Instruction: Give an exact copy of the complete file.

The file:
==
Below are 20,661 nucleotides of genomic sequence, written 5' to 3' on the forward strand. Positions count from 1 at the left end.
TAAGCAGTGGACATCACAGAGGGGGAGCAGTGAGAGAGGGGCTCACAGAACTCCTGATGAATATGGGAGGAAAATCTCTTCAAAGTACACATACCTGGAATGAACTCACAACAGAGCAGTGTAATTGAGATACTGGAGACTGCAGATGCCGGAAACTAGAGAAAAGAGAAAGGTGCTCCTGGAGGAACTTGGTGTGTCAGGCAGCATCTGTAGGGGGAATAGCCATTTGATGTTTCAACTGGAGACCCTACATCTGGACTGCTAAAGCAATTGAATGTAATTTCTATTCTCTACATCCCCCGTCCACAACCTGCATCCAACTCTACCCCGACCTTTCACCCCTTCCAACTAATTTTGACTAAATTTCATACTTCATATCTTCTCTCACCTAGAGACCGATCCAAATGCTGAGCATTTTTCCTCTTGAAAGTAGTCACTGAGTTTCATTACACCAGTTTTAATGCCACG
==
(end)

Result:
Below are 20,661 nucleotides of genomic sequence, written 5' to 3' on the forward strand. Positions count from 1 at the left end.
TAAGCAGTGGACATCACAGAGGGGGAGCAGTGAGAGAGGGGCTCACAGAACTCCTGATGAATATGGGAGGAAAATCTCTTCAAAGTACACATACCTGGAATGAACTCACAACAGAGCAGTGTAATTGAGATACTGGAGACTGCAGATGCCGGAAACTAGAGAAAAGAGAAAGGTGCTCCTGGAGGAACTTGGTGTGTCAGGCAGCATCTGTAGGGGGAATAGCCATTTGATGTTTCAACTGGAGACCCTACATCTGGACTGCTAAAGCAATTGAATGTAATTTCTATTCTCTACATCCCCCGTCCACAACCTGCATCCAACTCTACCCCGACCTTTCACCCCTTCCAACTAATTTTGACTAAATTTCATACTTCATATCTTCTCTCACCTAGAGACCGATCCAAATGCTGAGCATTTTTCCTCTTGAAAGTAGTCACTGAGTTTCATTACACCAGTTTTAATGCCACG